Regardless of whether you’re a first-time tenderer or a dedicated team of security tender writers, the best way to approach a PQQ is to ensure your organisation has the necessary measures in place, and that the weighted questions explicitly depict your organisation’s competence.
Typically, in scored sections of any PQQ, suppliers must meet a minimum threshold score to pass to the next stage, however, this varies from buyer to buyer.
Successful PQQ applicants will progress to the ITT stage, in which they will be required to deliver a proposal as to how they will deliver the services in the contract. It should be noted that some buyers may forgo the PQQ stage altogether, instead, inviting all interested suppliers to tender.
From our experience, security tenders follow one of two approaches: either set quality questions or a free-flowing proposal.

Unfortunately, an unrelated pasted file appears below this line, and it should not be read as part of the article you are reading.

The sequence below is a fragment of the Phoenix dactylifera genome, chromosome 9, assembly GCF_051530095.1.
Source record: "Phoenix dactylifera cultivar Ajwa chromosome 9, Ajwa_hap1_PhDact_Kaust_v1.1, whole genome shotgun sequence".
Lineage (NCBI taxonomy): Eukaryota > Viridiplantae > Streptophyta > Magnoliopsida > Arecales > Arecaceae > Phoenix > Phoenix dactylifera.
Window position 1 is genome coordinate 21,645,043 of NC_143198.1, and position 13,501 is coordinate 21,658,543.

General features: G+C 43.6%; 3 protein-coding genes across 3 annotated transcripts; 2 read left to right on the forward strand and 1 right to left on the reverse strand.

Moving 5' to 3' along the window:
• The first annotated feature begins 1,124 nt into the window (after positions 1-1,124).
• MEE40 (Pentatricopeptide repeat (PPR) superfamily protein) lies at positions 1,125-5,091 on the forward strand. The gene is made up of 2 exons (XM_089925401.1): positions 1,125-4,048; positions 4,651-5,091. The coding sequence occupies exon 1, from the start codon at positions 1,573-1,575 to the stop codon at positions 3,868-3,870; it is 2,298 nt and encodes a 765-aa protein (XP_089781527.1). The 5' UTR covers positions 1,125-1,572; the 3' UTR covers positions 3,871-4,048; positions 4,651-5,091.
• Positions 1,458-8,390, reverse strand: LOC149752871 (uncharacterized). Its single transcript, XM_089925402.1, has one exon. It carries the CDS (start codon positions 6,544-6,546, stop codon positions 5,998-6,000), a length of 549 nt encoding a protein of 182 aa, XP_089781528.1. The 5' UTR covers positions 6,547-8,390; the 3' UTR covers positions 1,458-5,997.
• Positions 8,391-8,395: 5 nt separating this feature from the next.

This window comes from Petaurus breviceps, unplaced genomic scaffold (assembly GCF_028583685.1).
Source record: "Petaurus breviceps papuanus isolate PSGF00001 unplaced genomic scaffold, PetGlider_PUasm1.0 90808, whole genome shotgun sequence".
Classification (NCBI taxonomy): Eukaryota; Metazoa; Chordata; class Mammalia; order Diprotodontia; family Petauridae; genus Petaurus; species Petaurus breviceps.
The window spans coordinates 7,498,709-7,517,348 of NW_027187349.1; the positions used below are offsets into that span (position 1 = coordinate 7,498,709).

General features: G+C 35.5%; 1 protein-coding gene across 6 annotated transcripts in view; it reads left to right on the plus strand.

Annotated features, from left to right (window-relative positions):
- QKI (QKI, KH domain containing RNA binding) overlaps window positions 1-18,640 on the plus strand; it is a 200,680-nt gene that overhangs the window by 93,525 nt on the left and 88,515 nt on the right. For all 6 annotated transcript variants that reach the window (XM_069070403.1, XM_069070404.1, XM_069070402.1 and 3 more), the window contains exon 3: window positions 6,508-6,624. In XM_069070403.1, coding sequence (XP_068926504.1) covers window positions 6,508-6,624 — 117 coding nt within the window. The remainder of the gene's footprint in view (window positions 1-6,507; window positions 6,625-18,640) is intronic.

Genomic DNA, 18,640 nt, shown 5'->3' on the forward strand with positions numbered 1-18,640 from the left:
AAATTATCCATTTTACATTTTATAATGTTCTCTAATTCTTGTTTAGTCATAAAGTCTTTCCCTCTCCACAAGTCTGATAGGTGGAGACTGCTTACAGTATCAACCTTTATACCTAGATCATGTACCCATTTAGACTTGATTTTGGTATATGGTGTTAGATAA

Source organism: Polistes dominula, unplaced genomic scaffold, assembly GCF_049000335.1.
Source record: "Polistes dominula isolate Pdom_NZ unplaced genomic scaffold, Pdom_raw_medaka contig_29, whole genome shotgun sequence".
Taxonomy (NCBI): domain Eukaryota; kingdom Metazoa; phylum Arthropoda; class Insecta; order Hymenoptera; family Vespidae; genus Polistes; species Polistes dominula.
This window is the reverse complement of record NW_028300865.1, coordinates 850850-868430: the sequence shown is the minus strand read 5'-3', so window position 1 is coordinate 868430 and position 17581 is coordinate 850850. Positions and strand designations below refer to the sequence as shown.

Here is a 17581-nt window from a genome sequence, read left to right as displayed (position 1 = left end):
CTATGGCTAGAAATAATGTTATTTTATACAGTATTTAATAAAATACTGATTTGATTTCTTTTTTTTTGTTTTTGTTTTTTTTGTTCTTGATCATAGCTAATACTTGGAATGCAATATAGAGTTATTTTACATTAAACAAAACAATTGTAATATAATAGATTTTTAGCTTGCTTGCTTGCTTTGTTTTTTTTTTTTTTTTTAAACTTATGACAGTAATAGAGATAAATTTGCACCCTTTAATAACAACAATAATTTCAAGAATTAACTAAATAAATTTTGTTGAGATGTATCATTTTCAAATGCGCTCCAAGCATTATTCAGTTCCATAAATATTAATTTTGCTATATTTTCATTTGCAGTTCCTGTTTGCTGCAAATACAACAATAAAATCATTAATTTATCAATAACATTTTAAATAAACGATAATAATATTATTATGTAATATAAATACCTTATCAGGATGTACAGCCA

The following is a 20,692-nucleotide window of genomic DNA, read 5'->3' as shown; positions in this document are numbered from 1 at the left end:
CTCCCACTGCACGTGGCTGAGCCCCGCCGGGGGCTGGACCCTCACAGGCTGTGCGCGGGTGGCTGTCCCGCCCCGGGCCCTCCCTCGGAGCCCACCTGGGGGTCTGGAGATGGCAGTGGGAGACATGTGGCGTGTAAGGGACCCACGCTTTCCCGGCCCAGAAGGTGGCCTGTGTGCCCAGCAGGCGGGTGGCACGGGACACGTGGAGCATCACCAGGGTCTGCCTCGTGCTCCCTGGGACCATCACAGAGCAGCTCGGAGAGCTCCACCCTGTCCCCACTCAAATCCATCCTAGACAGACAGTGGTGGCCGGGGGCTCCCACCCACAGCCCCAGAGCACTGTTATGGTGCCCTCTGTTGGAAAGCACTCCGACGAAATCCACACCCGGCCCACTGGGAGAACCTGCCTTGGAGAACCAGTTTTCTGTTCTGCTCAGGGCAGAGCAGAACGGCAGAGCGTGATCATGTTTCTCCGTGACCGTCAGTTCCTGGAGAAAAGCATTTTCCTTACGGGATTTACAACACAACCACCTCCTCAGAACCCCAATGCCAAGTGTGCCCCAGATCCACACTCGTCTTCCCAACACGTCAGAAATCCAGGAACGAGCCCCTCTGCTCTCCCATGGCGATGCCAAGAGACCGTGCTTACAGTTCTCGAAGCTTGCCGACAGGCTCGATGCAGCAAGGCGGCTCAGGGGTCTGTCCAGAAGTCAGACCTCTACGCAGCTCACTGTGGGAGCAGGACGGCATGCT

The former typically asks you to provide specific method statements or responses to a series of questions, often with a restricted word, page or character counts. Typically, in security tenders, these entail:
This may include your staffing structure and how you rota/schedule staff day-to-day. In this instance, you might discuss the likes of an order management or rota system, and how your guards communicate with service desks/centres etc. Basically, you want to demonstrate you are sufficiently staffed and you can always see what your guards/patrols are doing.
How do we make sure our staff are doing their job properly? Quality assurance may include making sure our guards are SIA accredited, whilst control will cover our approach to audits and inspections. As with any tender – the more accreditations you have, such as ISO 9001, NASDU and SIA, the better your scores on these questions.
You can sometimes be disqualified from tenders if you don’t hold the required accreditations.